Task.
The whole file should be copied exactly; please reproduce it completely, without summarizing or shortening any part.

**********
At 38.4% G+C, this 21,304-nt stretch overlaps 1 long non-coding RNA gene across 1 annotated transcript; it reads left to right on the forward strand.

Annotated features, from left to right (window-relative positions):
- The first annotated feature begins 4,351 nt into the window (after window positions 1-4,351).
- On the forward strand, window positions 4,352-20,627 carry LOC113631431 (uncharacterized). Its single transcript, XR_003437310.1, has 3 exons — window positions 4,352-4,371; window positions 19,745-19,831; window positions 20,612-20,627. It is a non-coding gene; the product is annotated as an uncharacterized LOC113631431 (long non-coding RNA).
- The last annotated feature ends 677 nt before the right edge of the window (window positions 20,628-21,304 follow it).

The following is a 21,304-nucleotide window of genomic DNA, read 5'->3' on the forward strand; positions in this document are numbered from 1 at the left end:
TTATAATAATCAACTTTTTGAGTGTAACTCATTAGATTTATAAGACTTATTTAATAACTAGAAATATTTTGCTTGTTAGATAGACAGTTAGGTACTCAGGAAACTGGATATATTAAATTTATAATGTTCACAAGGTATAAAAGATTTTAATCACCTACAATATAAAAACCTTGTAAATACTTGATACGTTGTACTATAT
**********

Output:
At 38.4% G+C, this 21,304-nt stretch overlaps 1 long non-coding RNA gene across 1 annotated transcript; it reads left to right on the forward strand.

Annotated features, from left to right (window-relative positions):
- The first annotated feature begins 4,351 nt into the window (after window positions 1-4,351).
- On the forward strand, window positions 4,352-20,627 carry LOC113631431 (uncharacterized). Its single transcript, XR_003437310.1, has 3 exons — window positions 4,352-4,371; window positions 19,745-19,831; window positions 20,612-20,627. It is a non-coding gene; the product is annotated as an uncharacterized LOC113631431 (long non-coding RNA).
- The last annotated feature ends 677 nt before the right edge of the window (window positions 20,628-21,304 follow it).

The following is a 21,304-nucleotide window of genomic DNA, read 5'->3' on the forward strand; positions in this document are numbered from 1 at the left end:
TTATAATAATCAACTTTTTGAGTGTAACTCATTAGATTTATAAGACTTATTTAATAACTAGAAATATTTTGCTTGTTAGATAGACAGTTAGGTACTCAGGAAACTGGATATATTAAATTTATAATGTTCACAAGGTATAAAAGATTTTAATCACCTACAATATAAAAACCTTGTAAATACTTGATACGTTGTACTATAT